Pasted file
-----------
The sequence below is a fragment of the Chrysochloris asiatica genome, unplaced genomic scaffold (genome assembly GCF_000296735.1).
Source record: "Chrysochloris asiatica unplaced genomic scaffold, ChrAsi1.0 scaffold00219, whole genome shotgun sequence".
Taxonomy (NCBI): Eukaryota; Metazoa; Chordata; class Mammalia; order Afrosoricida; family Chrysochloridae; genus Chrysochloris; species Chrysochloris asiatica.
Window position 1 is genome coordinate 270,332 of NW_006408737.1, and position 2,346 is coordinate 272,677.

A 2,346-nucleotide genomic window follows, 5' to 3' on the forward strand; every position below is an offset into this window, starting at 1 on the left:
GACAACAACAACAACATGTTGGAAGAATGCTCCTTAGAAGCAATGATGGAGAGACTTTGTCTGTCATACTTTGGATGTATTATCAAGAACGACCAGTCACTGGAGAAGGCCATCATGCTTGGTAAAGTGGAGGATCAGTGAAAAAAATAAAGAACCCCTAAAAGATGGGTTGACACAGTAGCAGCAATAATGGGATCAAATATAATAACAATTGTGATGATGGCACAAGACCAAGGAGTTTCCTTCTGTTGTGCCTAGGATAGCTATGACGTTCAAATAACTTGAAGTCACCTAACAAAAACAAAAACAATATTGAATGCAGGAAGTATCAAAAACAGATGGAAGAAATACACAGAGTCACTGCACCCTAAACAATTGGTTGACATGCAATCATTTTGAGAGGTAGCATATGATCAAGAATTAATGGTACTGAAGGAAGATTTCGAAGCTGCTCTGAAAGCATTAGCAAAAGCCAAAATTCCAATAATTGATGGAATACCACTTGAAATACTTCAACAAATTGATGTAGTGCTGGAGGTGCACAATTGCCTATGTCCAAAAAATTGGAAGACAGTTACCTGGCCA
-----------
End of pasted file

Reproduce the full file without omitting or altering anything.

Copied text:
The sequence below is a fragment of the Chrysochloris asiatica genome, unplaced genomic scaffold (genome assembly GCF_000296735.1).
Source record: "Chrysochloris asiatica unplaced genomic scaffold, ChrAsi1.0 scaffold00219, whole genome shotgun sequence".
Taxonomy (NCBI): Eukaryota; Metazoa; Chordata; class Mammalia; order Afrosoricida; family Chrysochloridae; genus Chrysochloris; species Chrysochloris asiatica.
Window position 1 is genome coordinate 270,332 of NW_006408737.1, and position 2,346 is coordinate 272,677.

A 2,346-nucleotide genomic window follows, 5' to 3' on the forward strand; every position below is an offset into this window, starting at 1 on the left:
GACAACAACAACAACATGTTGGAAGAATGCTCCTTAGAAGCAATGATGGAGAGACTTTGTCTGTCATACTTTGGATGTATTATCAAGAACGACCAGTCACTGGAGAAGGCCATCATGCTTGGTAAAGTGGAGGATCAGTGAAAAAAATAAAGAACCCCTAAAAGATGGGTTGACACAGTAGCAGCAATAATGGGATCAAATATAATAACAATTGTGATGATGGCACAAGACCAAGGAGTTTCCTTCTGTTGTGCCTAGGATAGCTATGACGTTCAAATAACTTGAAGTCACCTAACAAAAACAAAAACAATATTGAATGCAGGAAGTATCAAAAACAGATGGAAGAAATACACAGAGTCACTGCACCCTAAACAATTGGTTGACATGCAATCATTTTGAGAGGTAGCATATGATCAAGAATTAATGGTACTGAAGGAAGATTTCGAAGCTGCTCTGAAAGCATTAGCAAAAGCCAAAATTCCAATAATTGATGGAATACCACTTGAAATACTTCAACAAATTGATGTAGTGCTGGAGGTGCACAATTGCCTATGTCCAAAAAATTGGAAGACAGTTACCTGGCCA